(Background: I have a "non-verbal" sister with autism who is about to become a legal adult, and I worked with her special education classmates, including other autistic children, while I was in grade school. My answer focuses on autism and not really on IDD.)
Originally written December 2017. Updated June 2019 with some additional information. Some stuff has been crossed out but nothing has been removed.)
For reference, this page has the DSM-V criteria for a diagnosis of Autism Spectrum Disorder. (Note that this has changed since the DSM-IV since ASD is still relatively new and we still don't know a lot about it.) A simplified version:
- 3 out of 3 social differences/deficits:
- Missing or excessive components of social reciprocity/back-and-forth interaction
- Missing understanding of nonverbal communication (e.g. gestures) and/or missing/excessive use of them
- personal note: all 3 of these criteria have variations by culture, but this criteria probably has the most variation
- Missing understanding or persistent misunderstanding or no interest in learning about how relationships are developed and maintained
- 2 out of 4 physical/sensory/interest differences/deficits:
- Repetitive physical movements (e.g. fidgeting); also known as stimming
- Very strong need for sameness (e.g. rigid adherence to routines) and a lot of trouble adapting/being flexible (often clearest in childhood before the child learns about or is socially conditioned to hide distress)
- Restricted, very strong interest(s); can be in something generic (animals) or something really specific (the lore and world of Legend of Zelda) or something that seems unusual (fans--as in the kind that blows air at you); also known as a special interest
- Atypical sensory processing, whether oversensitive or undersensitive or both (more info later); also sometimes known as sensory processing disorder
- Present from a very early age, possibly birth
- may not be apparent until later, when finally overwhelmed
- may be hidden later due to learned coping mechanisms or hiding techniques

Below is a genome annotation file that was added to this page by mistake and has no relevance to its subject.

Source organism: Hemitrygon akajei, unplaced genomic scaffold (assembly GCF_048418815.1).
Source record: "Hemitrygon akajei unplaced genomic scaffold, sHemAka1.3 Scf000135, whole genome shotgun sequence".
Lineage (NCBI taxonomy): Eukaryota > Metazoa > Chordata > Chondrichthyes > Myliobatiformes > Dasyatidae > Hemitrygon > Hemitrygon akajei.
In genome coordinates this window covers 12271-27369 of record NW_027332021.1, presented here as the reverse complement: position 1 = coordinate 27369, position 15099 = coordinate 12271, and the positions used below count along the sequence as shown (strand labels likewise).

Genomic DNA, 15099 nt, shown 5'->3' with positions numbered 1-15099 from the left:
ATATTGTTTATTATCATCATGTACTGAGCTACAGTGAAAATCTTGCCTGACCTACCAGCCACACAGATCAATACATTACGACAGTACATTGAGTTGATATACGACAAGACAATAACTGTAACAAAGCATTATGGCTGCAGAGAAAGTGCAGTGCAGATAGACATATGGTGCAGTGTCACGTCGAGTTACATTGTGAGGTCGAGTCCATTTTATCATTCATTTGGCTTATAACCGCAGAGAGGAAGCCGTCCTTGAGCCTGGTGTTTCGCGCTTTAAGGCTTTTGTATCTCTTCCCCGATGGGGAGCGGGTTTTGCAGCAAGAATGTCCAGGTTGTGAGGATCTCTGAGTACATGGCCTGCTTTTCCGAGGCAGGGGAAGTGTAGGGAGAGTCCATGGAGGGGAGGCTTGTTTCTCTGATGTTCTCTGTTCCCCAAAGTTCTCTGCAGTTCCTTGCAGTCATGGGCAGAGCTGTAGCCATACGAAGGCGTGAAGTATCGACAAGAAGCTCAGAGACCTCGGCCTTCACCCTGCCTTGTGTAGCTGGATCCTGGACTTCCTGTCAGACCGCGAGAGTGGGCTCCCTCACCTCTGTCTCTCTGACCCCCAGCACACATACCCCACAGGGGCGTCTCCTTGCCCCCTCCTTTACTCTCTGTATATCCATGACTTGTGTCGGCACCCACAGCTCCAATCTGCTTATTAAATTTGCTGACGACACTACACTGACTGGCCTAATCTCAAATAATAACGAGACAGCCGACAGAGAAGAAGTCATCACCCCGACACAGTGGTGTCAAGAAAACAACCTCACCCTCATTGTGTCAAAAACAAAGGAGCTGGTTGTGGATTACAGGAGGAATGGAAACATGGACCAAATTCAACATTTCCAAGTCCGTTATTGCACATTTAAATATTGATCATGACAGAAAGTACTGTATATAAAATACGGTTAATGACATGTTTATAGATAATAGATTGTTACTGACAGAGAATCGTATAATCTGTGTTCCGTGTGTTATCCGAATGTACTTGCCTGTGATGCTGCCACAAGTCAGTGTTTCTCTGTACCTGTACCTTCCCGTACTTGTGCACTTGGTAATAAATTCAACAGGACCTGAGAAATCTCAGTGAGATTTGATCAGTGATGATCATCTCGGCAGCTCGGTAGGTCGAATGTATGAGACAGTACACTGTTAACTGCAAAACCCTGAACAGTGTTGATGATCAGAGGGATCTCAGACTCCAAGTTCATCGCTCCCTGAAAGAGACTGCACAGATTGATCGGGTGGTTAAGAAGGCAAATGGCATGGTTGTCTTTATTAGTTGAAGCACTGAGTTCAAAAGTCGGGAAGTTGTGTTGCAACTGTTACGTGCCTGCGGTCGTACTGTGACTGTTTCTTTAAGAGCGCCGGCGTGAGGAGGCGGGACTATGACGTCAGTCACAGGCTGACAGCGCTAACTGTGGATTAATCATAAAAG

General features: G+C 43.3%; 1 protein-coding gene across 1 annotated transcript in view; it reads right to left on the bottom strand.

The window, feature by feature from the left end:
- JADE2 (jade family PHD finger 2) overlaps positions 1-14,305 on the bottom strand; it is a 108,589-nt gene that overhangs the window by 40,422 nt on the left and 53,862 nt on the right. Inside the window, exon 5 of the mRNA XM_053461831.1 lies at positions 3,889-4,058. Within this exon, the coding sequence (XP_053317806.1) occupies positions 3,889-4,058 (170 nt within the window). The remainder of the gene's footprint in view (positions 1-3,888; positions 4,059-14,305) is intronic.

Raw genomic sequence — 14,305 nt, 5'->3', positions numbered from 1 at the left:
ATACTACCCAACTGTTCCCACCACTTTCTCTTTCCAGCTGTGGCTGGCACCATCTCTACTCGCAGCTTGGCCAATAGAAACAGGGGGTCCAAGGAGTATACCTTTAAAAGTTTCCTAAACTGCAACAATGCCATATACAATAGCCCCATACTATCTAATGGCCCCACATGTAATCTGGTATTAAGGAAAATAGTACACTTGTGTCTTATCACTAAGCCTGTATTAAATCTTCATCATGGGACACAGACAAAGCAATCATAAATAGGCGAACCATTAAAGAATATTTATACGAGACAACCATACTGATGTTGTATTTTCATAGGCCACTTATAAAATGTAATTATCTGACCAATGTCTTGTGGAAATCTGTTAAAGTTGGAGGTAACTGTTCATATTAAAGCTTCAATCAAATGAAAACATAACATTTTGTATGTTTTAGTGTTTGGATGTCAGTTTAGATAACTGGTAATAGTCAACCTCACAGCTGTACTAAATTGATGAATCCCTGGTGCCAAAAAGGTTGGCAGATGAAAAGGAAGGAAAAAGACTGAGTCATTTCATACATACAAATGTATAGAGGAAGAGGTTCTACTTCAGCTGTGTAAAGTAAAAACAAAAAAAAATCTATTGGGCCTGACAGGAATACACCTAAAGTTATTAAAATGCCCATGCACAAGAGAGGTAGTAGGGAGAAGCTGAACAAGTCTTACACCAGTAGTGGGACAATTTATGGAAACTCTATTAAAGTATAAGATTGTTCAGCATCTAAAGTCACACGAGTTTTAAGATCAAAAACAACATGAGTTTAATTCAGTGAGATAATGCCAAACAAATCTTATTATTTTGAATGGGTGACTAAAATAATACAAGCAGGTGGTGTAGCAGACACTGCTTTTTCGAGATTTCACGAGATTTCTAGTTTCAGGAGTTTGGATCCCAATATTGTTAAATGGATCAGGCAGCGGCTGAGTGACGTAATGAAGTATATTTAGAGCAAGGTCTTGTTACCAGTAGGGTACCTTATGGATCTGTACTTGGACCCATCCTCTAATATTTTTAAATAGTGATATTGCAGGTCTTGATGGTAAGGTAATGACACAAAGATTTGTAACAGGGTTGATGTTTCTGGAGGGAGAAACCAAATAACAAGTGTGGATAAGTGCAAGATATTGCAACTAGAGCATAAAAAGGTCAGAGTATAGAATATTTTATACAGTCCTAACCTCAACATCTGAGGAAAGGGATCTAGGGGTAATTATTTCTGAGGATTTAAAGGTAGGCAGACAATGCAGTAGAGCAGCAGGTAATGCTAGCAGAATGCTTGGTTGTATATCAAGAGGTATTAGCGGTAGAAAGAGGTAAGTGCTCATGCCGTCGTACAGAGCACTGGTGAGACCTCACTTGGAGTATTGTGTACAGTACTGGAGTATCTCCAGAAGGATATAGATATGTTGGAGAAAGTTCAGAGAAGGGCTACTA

- Significantly affects life (even if other people don't see it)
- Behaviors/etc are not better explained by solely an intellectual developmental disorder or solely a global developmental delay (autism and IDD are frequently comorbid, though)
The story demands that he be far from being able to function normally
(otherwise, he would have been next in line to the throne).
If this is the case, you may benefit more from finding accounts written by family members/people close to autistic people rather than narratives written by autistic people themselves. A lot of those with autism who write their own narratives are closer to "high-functioning"; it's hard to find narratives written by those who are "far from being able to function normally." Someone who can write (or dictate) their own narrative with a lexicon beyond elementary school but who cannot function normally is more likely to be someone with a physical disability rather than an intellectual disability or autism.
That being said, narratives written by people with autism can still be a starting place, and those narratives are likely to have stories of how the narrator was treated differently in positive and negative ways, how their differences were accepted or rejected, how they were accommodated or bullied, etc. which could still help? Especially when it comes to understanding other people, as many autistic people, including those who are "high-functioning", process social interactions differently. (Refer to the DSM-V's social criteria for ASD.)